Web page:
Japan Geoscience Union Meeting 2018

Presentation information

[EE] Evening Poster

S (Solid Earth Sciences) » S-CG Complex & General

[S-CG53] Science of slow earthquakes: Toward unified understandings of whole earthquake process

Wed. May 23, 2018 5:15 PM - 6:30 PM Poster Hall (International Exhibition Hall7, Makuhari Messe)

convener:Satoshi Ide(Department of Earth an Planetary Science, University of Tokyo), Hitoshi Hirose(Research Center for Urban Safety and Security, Kobe University), Kohtaro Ujiie(筑波大学生命環境系, 共同), Takahiro Hatano(Earthquake Research Institute, University of Tokyo)

[SCG53-P05] Shallow very-low-frequency earthquake activity in the Hyuga-nada region revealed by long-term ocean bottom seismological observation

*Yusuke Yamashita1, Takuto Maeda2, Saki Watanabe3, Tomoaki Yamada2, Masanao Shinohara2 (1.Disaster Prevention Research Institute, Kyoto University, 2.Earthquake Research Institute, The University of Tokyo, 3.Graduate School of Science, Kyushu University )

Keywords:Shallow slow earthquake, Ocean bottom observation, Hyuga-nada

The Nankai Trough is one of the most active areas of slow earthquakes. In particular, the western part of the area, which is called as Hyuga-nada, is characterized by high activity of the shallow slow earthquake and weak interplate coupling. In 2013, an ocean bottom observation illustrated the detail of shallow low-frequency tremor activity associated with the very-low-frequency earthquake (VLFE) for the first time in this region. The shallow slow earthquake should be a key to understand the occurrence of the megathrust earthquake and tsunami adjacent trench region such as the 2011 Tohoku earthquake.

To understand the characteristics of the activity in more detail, we started long-term ocean bottom broad-band observation just above the focal area of the shallow slow earthquake from 2014. During observation, we observed the two types shallow tremor activity: ambient tremor activity in 2014, 2015, 2017, and triggered tremor activity in 2016. The observation shows that the shallow tremor repeatedly occurs in the almost same area, but their activities were quite in variety. These tremor activities were also usually associated with VLEF in spatial and temporal. A predominate frequency of the VLFE recorded by ocean bottom seismometer was approximately 0.05 to 0.1 Hz and an apparent propagation velocity is 0.75~1.0 km/s, which is interpreted as the Airy phase of ocean-acoustic-mode dominant Rayleigh waves [Sugioka et al., 2012].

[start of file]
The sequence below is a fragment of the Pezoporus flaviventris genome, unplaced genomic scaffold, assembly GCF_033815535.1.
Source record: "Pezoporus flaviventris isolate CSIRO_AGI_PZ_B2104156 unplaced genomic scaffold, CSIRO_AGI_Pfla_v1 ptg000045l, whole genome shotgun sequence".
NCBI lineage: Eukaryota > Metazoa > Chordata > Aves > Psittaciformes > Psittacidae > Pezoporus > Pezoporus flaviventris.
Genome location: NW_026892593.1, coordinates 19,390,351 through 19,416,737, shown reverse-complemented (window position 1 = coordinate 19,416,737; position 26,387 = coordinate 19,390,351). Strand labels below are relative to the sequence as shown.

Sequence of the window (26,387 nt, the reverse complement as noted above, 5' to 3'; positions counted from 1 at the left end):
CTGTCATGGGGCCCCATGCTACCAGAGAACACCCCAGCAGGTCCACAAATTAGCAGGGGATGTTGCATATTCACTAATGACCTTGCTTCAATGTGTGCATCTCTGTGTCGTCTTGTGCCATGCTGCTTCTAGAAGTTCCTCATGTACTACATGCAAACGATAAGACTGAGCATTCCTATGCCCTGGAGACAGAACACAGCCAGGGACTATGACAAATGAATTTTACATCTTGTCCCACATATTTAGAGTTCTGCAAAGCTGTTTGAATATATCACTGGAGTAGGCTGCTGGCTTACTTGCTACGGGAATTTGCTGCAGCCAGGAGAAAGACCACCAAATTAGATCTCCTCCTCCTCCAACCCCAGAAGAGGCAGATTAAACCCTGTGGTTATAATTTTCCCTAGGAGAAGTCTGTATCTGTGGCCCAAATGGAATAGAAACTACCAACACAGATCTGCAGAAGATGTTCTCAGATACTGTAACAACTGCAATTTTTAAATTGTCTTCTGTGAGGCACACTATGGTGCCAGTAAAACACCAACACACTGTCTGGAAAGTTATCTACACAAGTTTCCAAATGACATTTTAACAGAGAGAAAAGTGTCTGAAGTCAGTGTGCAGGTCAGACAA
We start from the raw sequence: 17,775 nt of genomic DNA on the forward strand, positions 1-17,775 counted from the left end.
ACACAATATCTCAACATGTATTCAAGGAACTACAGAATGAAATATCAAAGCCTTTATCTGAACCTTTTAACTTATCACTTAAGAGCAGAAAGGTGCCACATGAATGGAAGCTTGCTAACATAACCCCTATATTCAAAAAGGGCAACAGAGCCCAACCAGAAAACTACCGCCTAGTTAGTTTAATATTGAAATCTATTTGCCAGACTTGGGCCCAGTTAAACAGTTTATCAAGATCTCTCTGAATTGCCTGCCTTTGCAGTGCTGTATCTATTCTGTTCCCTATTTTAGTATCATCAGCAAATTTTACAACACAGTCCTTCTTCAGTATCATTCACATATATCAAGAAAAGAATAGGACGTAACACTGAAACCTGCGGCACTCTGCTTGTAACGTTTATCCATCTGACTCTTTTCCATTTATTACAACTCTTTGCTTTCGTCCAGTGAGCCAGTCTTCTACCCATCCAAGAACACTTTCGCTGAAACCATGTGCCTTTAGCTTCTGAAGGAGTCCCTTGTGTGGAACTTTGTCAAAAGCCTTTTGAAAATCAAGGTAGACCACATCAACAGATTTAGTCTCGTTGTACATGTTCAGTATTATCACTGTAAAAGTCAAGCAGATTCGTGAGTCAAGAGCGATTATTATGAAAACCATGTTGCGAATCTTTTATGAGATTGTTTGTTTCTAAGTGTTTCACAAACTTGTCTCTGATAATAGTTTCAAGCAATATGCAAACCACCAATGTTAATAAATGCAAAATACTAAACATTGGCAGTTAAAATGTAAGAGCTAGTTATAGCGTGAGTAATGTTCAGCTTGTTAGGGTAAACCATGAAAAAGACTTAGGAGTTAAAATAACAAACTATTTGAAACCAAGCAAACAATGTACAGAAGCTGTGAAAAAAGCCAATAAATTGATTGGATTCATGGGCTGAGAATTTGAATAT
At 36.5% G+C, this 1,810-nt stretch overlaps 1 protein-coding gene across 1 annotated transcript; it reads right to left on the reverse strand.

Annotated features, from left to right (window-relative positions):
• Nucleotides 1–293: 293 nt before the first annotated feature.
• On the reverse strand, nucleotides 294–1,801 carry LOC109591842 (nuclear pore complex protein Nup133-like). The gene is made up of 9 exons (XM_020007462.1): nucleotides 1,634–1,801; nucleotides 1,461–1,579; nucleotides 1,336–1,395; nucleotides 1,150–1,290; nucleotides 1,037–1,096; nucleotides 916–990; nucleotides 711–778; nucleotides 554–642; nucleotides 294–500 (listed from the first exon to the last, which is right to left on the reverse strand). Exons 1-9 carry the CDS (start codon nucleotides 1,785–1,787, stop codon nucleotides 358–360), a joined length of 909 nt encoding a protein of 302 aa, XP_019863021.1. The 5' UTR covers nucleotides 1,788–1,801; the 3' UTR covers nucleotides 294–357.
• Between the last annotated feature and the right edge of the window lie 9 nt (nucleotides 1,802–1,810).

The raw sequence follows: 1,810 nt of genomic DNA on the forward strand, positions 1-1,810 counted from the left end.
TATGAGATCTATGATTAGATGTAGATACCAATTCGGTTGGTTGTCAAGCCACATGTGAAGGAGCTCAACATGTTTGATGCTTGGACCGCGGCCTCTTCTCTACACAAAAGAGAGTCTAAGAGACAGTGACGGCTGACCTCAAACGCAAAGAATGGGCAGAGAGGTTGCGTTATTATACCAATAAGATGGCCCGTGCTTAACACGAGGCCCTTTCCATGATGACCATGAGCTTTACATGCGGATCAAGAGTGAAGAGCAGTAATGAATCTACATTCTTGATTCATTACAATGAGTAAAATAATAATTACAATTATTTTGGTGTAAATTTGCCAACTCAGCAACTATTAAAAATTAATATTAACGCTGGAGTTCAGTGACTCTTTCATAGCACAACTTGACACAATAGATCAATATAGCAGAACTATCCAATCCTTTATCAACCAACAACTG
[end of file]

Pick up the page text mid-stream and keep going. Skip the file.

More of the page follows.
For more quantitative evaluation of shallow VLFE, we performed the moment tensor inversion under the point source approximation adopted by modeling seismic wave propagation in an inhomogeneous medium using a finite-difference code [OpenSWPC; Maeda et al., 2017]. We used a 2.5-D velocity structure model inferred from an active-source seismic survey in the Hyuga-nada region [Nakanishi et al., in press]. Although the observation was mainly short-period seismometer of dominant frequency with 1 Hz (Lennartz LE-3Dlite), the signal of VLFE can be recognized clearly after deconvolution of instrumental response. Preliminary results show an excellent fit between observed and synthetic waveforms at frequency band of 0.05-0.1 Hz, and moment tensor solutions show a reverse-faulting mechanism located near depths of plate boundary. The duration of moment rate function was at least 10 s that is longer than the ordinary earthquake comparing with approximately same magnitude.

Acknowledgments: This study is supported by the research project for compound disaster mitigation on the great earthquakes and tsunamis around the Nankai Trough region and JSPS KAKENHI Grant Number JP16H06473 and JP17K01328. We used the computer systems of the Earthquake and Volcano Information Center of the Earthquake Research Institute, the University of Tokyo.